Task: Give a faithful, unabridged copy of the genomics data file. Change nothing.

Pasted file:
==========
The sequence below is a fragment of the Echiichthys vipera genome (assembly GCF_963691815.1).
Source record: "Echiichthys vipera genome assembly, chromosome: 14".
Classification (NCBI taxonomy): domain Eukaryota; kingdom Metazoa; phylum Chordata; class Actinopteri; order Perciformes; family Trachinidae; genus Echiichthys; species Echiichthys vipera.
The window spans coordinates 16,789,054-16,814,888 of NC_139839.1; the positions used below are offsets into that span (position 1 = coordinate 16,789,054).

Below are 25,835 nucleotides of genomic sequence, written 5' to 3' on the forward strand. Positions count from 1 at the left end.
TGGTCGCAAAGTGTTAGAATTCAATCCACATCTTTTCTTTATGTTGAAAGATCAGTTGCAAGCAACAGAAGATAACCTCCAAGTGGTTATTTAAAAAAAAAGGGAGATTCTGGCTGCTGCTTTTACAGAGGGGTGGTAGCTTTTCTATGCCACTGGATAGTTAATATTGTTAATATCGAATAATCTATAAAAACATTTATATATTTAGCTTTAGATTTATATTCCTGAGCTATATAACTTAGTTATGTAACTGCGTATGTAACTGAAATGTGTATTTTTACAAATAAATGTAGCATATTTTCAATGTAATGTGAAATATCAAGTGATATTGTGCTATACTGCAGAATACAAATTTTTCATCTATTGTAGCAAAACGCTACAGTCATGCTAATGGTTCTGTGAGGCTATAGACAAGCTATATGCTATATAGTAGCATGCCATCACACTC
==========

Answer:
The sequence below is a fragment of the Echiichthys vipera genome (assembly GCF_963691815.1).
Source record: "Echiichthys vipera genome assembly, chromosome: 14".
Classification (NCBI taxonomy): domain Eukaryota; kingdom Metazoa; phylum Chordata; class Actinopteri; order Perciformes; family Trachinidae; genus Echiichthys; species Echiichthys vipera.
The window spans coordinates 16,789,054-16,814,888 of NC_139839.1; the positions used below are offsets into that span (position 1 = coordinate 16,789,054).

Below are 25,835 nucleotides of genomic sequence, written 5' to 3' on the forward strand. Positions count from 1 at the left end.
TGGTCGCAAAGTGTTAGAATTCAATCCACATCTTTTCTTTATGTTGAAAGATCAGTTGCAAGCAACAGAAGATAACCTCCAAGTGGTTATTTAAAAAAAAAGGGAGATTCTGGCTGCTGCTTTTACAGAGGGGTGGTAGCTTTTCTATGCCACTGGATAGTTAATATTGTTAATATCGAATAATCTATAAAAACATTTATATATTTAGCTTTAGATTTATATTCCTGAGCTATATAACTTAGTTATGTAACTGCGTATGTAACTGAAATGTGTATTTTTACAAATAAATGTAGCATATTTTCAATGTAATGTGAAATATCAAGTGATATTGTGCTATACTGCAGAATACAAATTTTTCATCTATTGTAGCAAAACGCTACAGTCATGCTAATGGTTCTGTGAGGCTATAGACAAGCTATATGCTATATAGTAGCATGCCATCACACTC